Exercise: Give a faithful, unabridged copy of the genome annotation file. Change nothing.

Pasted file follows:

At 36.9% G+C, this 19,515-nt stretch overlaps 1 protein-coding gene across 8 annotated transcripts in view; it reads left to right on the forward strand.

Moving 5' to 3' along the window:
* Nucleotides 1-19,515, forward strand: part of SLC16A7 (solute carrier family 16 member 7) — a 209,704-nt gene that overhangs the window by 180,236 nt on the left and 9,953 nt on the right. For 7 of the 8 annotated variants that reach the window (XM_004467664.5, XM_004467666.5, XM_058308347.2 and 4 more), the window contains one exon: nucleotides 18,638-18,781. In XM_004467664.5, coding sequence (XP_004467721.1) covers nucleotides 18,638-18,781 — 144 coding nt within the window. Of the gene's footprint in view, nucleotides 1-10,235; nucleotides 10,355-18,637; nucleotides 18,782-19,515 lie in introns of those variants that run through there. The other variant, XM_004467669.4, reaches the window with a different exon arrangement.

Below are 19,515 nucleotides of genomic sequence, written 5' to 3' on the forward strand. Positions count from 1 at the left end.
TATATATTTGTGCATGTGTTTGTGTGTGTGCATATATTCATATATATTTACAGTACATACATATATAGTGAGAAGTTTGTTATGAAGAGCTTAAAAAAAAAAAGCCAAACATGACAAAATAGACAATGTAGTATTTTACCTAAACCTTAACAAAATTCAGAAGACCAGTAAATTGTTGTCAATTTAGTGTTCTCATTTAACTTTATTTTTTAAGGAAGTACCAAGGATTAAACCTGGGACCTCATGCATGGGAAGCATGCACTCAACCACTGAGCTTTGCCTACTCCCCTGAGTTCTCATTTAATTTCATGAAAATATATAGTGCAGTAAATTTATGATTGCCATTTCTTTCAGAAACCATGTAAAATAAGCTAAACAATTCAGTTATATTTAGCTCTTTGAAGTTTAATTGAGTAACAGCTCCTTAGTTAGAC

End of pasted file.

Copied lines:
At 36.9% G+C, this 19,515-nt stretch overlaps 1 protein-coding gene across 8 annotated transcripts in view; it reads left to right on the forward strand.

Moving 5' to 3' along the window:
* Nucleotides 1-19,515, forward strand: part of SLC16A7 (solute carrier family 16 member 7) — a 209,704-nt gene that overhangs the window by 180,236 nt on the left and 9,953 nt on the right. For 7 of the 8 annotated variants that reach the window (XM_004467664.5, XM_004467666.5, XM_058308347.2 and 4 more), the window contains one exon: nucleotides 18,638-18,781. In XM_004467664.5, coding sequence (XP_004467721.1) covers nucleotides 18,638-18,781 — 144 coding nt within the window. Of the gene's footprint in view, nucleotides 1-10,235; nucleotides 10,355-18,637; nucleotides 18,782-19,515 lie in introns of those variants that run through there. The other variant, XM_004467669.4, reaches the window with a different exon arrangement.

Below are 19,515 nucleotides of genomic sequence, written 5' to 3' on the forward strand. Positions count from 1 at the left end.
TATATATTTGTGCATGTGTTTGTGTGTGTGCATATATTCATATATATTTACAGTACATACATATATAGTGAGAAGTTTGTTATGAAGAGCTTAAAAAAAAAAAGCCAAACATGACAAAATAGACAATGTAGTATTTTACCTAAACCTTAACAAAATTCAGAAGACCAGTAAATTGTTGTCAATTTAGTGTTCTCATTTAACTTTATTTTTTAAGGAAGTACCAAGGATTAAACCTGGGACCTCATGCATGGGAAGCATGCACTCAACCACTGAGCTTTGCCTACTCCCCTGAGTTCTCATTTAATTTCATGAAAATATATAGTGCAGTAAATTTATGATTGCCATTTCTTTCAGAAACCATGTAAAATAAGCTAAACAATTCAGTTATATTTAGCTCTTTGAAGTTTAATTGAGTAACAGCTCCTTAGTTAGAC